The resistance stage is typically characterized by a mixed oxidation pattern, or a fast oxidation pattern with a low sodium to potassium ratio. The calcium/potassium ratio has more to do with thyroid activity, while the sodium/magnesium ratio indicates adrenal activity.

Exhaustion Stage

The exhaustion stage of stress occurs when you have been dealing with chronic, unrelenting stress for too long and your adrenals are literally “burned out.” In this stage, the body has exhausted its energy reserves in an attempt to contain the stress and is now in a holding pattern to prevent a further decline in health. The most common manifestation of this condition is chronic fatigue, which is probably the most universal complaint in our society as a whole. In fact, this is the most common stage of stress that I see with my clients.

You want to go, but your body says stop. Symptoms may include fatigue, depression, apathy, despair, constipation, dry skin and hair. As a result, you feel always tired and ill because the over stimulation inhibits the activity of the immune system, digestive system, elimination system and vital organs and systems needed for health.

The exhaustion stage of stress typically corresponds to a very slow oxidation rate. A common situation found in slow oxidizers is called sympathetic dominance, which is an imbalance of the autonomic nervous system. The body is still attempting to use the sympathetic system but it is exhausted and simply cannot respond strongly.

What Can You Do?

It goes without saying that reducing the things in your life that are causing you stress is the first place to start. However, that alone won’t restore your body to health, especially if you have been stressed out for a long time. Eating nutrient dense foods, along with proper supplementation, will begin to re-balance your body chemistry; and these are key factors to returning your body to a healthier state.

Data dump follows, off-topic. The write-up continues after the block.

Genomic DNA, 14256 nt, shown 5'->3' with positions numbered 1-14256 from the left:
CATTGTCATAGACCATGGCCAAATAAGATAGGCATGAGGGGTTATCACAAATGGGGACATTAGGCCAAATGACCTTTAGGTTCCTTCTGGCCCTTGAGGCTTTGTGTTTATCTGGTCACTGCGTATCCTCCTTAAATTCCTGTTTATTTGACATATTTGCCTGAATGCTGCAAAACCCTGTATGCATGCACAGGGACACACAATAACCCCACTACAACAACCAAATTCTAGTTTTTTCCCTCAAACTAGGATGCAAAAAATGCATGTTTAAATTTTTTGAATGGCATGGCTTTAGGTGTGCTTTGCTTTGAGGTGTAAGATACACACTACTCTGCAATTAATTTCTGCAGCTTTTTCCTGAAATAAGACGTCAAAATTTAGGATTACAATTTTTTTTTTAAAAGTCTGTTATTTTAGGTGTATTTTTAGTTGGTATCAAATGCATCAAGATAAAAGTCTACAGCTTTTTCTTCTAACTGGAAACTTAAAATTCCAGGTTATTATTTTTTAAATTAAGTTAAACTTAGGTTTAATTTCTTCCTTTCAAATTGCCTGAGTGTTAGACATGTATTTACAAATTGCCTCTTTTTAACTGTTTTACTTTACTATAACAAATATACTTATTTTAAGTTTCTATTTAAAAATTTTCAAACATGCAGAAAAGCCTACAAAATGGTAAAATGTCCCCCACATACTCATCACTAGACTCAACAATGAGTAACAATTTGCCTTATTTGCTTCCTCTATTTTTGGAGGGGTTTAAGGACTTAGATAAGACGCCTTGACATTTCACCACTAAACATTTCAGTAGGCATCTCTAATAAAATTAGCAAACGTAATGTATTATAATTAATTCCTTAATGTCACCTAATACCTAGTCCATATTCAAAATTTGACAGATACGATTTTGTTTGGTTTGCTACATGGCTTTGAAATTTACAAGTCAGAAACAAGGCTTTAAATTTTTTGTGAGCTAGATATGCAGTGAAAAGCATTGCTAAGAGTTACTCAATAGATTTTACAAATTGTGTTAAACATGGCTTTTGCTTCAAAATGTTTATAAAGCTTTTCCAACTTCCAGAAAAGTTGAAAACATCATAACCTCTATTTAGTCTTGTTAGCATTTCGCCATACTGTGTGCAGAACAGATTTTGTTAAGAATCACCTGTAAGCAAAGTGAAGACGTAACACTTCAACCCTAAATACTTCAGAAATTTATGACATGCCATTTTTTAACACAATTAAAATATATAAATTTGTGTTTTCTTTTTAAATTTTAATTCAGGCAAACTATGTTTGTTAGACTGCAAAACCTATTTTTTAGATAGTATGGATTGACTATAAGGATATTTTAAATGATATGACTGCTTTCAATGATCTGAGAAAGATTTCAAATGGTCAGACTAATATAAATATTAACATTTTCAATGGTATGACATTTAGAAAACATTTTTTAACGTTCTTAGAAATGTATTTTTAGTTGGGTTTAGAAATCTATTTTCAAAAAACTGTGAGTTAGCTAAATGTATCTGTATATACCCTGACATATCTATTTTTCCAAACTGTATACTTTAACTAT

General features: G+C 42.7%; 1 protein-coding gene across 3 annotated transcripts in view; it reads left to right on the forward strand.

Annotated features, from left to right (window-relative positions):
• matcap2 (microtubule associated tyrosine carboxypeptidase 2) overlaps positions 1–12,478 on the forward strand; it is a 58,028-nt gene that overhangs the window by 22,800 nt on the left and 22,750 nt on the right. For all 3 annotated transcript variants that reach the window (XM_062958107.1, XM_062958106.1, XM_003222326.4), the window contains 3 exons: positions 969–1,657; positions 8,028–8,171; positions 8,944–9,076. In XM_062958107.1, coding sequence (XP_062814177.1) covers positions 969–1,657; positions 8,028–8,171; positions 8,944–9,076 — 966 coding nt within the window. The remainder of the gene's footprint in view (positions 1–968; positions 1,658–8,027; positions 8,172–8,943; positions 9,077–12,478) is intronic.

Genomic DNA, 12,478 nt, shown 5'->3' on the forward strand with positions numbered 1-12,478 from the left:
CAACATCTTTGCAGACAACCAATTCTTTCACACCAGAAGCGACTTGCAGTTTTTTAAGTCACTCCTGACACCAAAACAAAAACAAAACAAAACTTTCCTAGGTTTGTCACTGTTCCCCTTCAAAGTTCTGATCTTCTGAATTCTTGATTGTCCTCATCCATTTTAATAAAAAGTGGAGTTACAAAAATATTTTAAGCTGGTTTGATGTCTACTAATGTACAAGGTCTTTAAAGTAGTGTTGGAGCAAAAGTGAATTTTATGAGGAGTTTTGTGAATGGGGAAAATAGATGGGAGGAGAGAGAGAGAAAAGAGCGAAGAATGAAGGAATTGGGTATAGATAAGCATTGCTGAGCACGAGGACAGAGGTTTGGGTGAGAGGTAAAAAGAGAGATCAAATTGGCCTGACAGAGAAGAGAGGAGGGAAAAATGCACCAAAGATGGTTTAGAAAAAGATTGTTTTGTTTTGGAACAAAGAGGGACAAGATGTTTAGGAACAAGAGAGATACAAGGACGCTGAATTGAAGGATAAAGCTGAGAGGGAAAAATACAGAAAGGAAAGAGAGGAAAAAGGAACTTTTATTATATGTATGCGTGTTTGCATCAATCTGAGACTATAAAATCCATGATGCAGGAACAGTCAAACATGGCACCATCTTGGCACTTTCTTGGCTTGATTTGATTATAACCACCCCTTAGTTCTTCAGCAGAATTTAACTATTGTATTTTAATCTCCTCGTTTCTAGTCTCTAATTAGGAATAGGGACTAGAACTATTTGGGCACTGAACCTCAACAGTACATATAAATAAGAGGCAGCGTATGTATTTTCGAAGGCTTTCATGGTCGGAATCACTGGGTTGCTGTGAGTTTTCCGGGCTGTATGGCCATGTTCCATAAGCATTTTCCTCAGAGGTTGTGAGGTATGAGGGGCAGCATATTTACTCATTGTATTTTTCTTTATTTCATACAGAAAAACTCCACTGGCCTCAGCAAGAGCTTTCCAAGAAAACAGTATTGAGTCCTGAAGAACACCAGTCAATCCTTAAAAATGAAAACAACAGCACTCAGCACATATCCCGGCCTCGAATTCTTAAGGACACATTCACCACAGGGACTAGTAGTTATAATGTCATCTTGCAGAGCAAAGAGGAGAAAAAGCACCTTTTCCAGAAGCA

Is it time to learn your oxidation rate and the stage of stress you are in? One of the best ways to determine this is with a hair tissue mineral analysis. This test looks at many factors but in particular measures mineral ratios which will also indicate the stage of stress your body is in. Based on the lab results, we can provide a personalized road map for your journey back to health. I would love to be able to help you understand how stress has affected you physically and help you begin to repair the damage.

I invite you to Schedule a complimentary call today to discuss working together.

Disclaimer: The information contained herein is not to be construed as medical advice and is not intended to diagnose, treat, or cure any medical condition. These statements made have not been approved by the FDA, nor should they be taken as a substitute for medical advice from a licensed physician.